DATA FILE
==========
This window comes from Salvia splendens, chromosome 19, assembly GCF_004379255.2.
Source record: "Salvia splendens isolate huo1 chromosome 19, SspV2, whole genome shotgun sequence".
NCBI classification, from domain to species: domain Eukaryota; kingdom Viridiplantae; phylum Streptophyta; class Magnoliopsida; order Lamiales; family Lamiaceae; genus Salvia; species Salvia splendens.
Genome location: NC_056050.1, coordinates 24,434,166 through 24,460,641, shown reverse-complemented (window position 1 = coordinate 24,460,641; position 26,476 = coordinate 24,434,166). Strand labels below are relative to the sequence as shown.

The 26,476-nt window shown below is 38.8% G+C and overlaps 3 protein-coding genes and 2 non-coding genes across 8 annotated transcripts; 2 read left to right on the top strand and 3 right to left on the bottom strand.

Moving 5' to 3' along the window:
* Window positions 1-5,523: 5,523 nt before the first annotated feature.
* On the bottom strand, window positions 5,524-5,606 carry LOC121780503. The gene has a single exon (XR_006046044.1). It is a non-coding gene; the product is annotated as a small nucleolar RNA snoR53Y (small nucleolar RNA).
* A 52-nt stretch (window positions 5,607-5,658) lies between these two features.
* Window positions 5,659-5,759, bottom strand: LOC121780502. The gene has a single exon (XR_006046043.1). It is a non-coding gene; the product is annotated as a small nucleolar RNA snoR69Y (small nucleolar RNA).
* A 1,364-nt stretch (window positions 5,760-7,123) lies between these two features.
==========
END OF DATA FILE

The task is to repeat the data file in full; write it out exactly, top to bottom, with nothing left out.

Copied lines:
This window comes from Salvia splendens, chromosome 19, assembly GCF_004379255.2.
Source record: "Salvia splendens isolate huo1 chromosome 19, SspV2, whole genome shotgun sequence".
NCBI classification, from domain to species: domain Eukaryota; kingdom Viridiplantae; phylum Streptophyta; class Magnoliopsida; order Lamiales; family Lamiaceae; genus Salvia; species Salvia splendens.
Genome location: NC_056050.1, coordinates 24,434,166 through 24,460,641, shown reverse-complemented (window position 1 = coordinate 24,460,641; position 26,476 = coordinate 24,434,166). Strand labels below are relative to the sequence as shown.

The 26,476-nt window shown below is 38.8% G+C and overlaps 3 protein-coding genes and 2 non-coding genes across 8 annotated transcripts; 2 read left to right on the top strand and 3 right to left on the bottom strand.

Moving 5' to 3' along the window:
* Window positions 1-5,523: 5,523 nt before the first annotated feature.
* On the bottom strand, window positions 5,524-5,606 carry LOC121780503. The gene has a single exon (XR_006046044.1). It is a non-coding gene; the product is annotated as a small nucleolar RNA snoR53Y (small nucleolar RNA).
* A 52-nt stretch (window positions 5,607-5,658) lies between these two features.
* Window positions 5,659-5,759, bottom strand: LOC121780502. The gene has a single exon (XR_006046043.1). It is a non-coding gene; the product is annotated as a small nucleolar RNA snoR69Y (small nucleolar RNA).
* A 1,364-nt stretch (window positions 5,760-7,123) lies between these two features.